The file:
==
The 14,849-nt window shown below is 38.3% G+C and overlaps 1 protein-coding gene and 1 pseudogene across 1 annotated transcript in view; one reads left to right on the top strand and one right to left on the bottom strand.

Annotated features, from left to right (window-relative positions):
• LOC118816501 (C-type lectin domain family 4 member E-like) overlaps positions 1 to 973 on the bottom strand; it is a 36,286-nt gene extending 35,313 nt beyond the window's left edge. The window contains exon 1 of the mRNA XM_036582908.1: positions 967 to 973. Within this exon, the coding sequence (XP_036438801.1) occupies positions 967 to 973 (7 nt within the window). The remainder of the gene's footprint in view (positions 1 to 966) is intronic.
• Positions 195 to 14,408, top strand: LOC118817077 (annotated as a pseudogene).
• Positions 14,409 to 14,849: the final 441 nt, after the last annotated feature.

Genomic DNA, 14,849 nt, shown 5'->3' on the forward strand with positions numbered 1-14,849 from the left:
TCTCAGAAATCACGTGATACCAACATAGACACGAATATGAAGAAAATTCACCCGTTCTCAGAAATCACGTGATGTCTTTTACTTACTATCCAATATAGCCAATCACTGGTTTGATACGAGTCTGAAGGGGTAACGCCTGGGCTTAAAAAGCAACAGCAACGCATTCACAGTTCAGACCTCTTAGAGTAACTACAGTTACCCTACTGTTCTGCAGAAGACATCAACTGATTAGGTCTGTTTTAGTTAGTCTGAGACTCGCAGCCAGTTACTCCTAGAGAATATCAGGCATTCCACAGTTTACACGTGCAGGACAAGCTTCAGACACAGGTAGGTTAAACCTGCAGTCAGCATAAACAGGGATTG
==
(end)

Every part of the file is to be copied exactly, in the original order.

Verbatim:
The 14,849-nt window shown below is 38.3% G+C and overlaps 1 protein-coding gene and 1 pseudogene across 1 annotated transcript in view; one reads left to right on the top strand and one right to left on the bottom strand.

Annotated features, from left to right (window-relative positions):
• LOC118816501 (C-type lectin domain family 4 member E-like) overlaps positions 1 to 973 on the bottom strand; it is a 36,286-nt gene extending 35,313 nt beyond the window's left edge. The window contains exon 1 of the mRNA XM_036582908.1: positions 967 to 973. Within this exon, the coding sequence (XP_036438801.1) occupies positions 967 to 973 (7 nt within the window). The remainder of the gene's footprint in view (positions 1 to 966) is intronic.
• Positions 195 to 14,408, top strand: LOC118817077 (annotated as a pseudogene).
• Positions 14,409 to 14,849: the final 441 nt, after the last annotated feature.

Genomic DNA, 14,849 nt, shown 5'->3' on the forward strand with positions numbered 1-14,849 from the left:
TCTCAGAAATCACGTGATACCAACATAGACACGAATATGAAGAAAATTCACCCGTTCTCAGAAATCACGTGATGTCTTTTACTTACTATCCAATATAGCCAATCACTGGTTTGATACGAGTCTGAAGGGGTAACGCCTGGGCTTAAAAAGCAACAGCAACGCATTCACAGTTCAGACCTCTTAGAGTAACTACAGTTACCCTACTGTTCTGCAGAAGACATCAACTGATTAGGTCTGTTTTAGTTAGTCTGAGACTCGCAGCCAGTTACTCCTAGAGAATATCAGGCATTCCACAGTTTACACGTGCAGGACAAGCTTCAGACACAGGTAGGTTAAACCTGCAGTCAGCATAAACAGGGATTG